Hello,

I'm currently working on a node that provides a service to other nodes but I noticed that being a server blocks the execution of the node until a Request. As my node needs to handle some callbacks, I read that a solution could be multithreading, and several good explanations on what's behind the hood, but I have trouble understanding how to use it.

My case is the following : the nodes receives sensory information and publish a motor command. In most of the case, this is enough, but in certain conditions, another node will send a request for stopping. I thought a service would fit better than a topic, as it allows the requesting node to wait for the response before continuing.

From my readings, I understand that I can declare a MultithreadSpinner or an AsyncSpinner, the second being non blocking. How does that changes my usual node organisation (C++ pseudo code) :

int main()
{
ros::init(...);
ros::NodeHandle nh;
MyClassController controller(nh, ...);
controller.run();
}

MyClassController::run()
{
while(nh_.oh())
{
// Process Callbacks
ros::spinOnce()
}
}

MyClassController::callback1(ros::Datatype msg){ myClassAttribute = msg }
MyClassController::myService(mypackage::mypackageserv req, mypackage::mypackageserv res){}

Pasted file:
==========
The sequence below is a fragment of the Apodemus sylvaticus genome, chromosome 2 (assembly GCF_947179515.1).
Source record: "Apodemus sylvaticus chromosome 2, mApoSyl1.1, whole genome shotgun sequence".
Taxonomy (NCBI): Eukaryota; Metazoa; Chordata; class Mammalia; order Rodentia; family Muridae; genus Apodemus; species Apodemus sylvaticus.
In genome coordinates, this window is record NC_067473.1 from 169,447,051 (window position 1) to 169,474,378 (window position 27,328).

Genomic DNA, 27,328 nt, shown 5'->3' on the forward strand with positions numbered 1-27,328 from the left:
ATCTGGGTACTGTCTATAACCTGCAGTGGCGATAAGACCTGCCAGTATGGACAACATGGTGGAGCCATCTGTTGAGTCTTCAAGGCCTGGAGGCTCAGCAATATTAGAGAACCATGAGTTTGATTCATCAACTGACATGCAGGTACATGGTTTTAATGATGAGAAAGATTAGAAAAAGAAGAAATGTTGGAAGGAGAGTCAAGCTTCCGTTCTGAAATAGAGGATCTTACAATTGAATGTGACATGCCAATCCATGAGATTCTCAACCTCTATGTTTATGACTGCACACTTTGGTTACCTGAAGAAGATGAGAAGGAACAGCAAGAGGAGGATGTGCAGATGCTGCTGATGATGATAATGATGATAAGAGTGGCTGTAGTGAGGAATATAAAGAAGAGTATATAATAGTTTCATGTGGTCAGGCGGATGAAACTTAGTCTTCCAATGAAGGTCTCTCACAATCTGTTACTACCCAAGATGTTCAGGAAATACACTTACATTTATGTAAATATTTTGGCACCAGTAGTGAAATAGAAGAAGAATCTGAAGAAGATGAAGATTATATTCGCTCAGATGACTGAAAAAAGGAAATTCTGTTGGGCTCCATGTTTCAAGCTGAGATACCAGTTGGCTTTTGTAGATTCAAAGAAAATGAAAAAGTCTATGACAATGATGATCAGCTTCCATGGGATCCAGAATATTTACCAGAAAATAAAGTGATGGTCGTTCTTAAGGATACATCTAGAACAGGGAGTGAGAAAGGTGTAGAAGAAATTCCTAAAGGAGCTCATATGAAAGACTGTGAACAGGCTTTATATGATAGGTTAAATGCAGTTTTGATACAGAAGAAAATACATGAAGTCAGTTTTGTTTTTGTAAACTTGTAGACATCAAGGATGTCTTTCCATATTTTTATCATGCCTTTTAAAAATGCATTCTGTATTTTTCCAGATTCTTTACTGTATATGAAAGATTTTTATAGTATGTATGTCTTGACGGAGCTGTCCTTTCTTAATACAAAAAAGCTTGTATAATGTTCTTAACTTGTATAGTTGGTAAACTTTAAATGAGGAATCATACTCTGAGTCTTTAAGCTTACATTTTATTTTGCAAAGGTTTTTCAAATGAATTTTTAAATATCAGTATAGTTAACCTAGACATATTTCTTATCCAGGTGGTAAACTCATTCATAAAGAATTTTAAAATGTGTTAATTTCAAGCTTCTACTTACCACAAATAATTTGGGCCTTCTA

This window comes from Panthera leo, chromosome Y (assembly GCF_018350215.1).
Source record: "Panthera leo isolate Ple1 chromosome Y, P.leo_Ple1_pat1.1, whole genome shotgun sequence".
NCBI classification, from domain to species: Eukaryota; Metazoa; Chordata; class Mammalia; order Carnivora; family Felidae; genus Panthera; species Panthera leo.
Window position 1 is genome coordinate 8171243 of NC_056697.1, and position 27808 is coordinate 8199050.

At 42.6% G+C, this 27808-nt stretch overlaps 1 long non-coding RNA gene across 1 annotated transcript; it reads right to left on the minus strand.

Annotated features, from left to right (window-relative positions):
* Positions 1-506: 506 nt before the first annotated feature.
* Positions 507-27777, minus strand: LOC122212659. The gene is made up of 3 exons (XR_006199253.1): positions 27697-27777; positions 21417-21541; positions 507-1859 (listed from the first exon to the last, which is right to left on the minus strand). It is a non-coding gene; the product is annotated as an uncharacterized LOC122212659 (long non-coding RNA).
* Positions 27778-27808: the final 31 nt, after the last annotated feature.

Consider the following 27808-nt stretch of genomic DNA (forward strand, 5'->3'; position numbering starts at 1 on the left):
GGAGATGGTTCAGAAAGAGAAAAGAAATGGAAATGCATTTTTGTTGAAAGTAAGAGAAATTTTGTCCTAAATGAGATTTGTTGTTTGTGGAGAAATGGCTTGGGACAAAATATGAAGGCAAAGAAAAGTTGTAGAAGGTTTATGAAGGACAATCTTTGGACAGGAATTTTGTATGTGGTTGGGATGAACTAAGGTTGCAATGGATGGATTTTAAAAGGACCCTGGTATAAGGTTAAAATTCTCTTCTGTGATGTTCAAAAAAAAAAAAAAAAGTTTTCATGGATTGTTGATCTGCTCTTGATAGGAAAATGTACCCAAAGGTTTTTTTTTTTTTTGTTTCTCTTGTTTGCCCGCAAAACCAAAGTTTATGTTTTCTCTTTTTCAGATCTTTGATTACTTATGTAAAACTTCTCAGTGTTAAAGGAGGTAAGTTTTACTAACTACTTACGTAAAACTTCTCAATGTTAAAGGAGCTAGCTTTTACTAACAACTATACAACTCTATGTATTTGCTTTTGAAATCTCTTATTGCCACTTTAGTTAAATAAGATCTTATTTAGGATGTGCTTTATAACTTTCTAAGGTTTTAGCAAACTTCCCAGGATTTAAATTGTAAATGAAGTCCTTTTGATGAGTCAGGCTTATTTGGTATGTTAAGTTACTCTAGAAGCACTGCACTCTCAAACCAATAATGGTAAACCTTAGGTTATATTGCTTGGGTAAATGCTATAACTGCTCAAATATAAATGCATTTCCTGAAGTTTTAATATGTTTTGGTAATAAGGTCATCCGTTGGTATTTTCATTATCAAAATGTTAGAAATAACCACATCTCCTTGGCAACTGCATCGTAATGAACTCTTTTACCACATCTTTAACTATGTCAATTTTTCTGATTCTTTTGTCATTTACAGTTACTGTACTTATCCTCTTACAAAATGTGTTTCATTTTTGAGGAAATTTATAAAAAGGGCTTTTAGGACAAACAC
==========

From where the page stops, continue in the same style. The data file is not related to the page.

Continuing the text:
(...)


Would it be something like :

int main()
{
ros::init(...);
ros::NodeHandle nh;
MyClassController controller(nh, ...);
controller.run();
}

MyClassController::run()
{
// Process Callbacks
myclassAsyncSpinner.start();
myclassAsyncSpinner.waitForShutdown();
}

MyClassController::callback1(ros::Datatype msg){ myClassAttribute = msg }
MyClassController::myService(mypackage::mypackageserv req, mypackage::mypackageserv res){}
(...)


In this case, how can I be sure the service will be processed separately from other callbacks thus not block them? I feel that I may be mixing multi threading and "multi callback queuing", and the second is more relevant to my problem.

To sum things up : could you show me or point me to MWE (Minimal Working Example) of nodes that use Muilti-threading (let's say with AsyncSpinner) and (at least) two Callback queues, or more specifically, a MWE of a node that provide a service and process callback in parallel ?

EDIT : From reading again the Different Queues explanations, I think I get it a bit better : should I declare 2 node handles in myClassController, with their queues, and then subscribe / advertise explicitly my service to one and my callbacks to the other ? Do I also need a multithread spinner and pass them the specific queue ?

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Hello !

My solution is finally the following (any comment welcome) :

In node class definition :

class MyClass
{
private :
ros::NodeHandle nhCall_;
ros::NodeHandle nhSrv_;
ros::CallbackQueue queueCall;
ros::CallbackQueue queueSrv;
ros::Subscriber first_sub;
ros::ServiceServer first_srv;
ros::Subscriber second_sub;
ros::Subscriber third_sub;
ros::Publisher first_pub;
(...)
public :
MyClass(ros::NodeHandle &nh1, ros::NodeHandle &nh2, ...);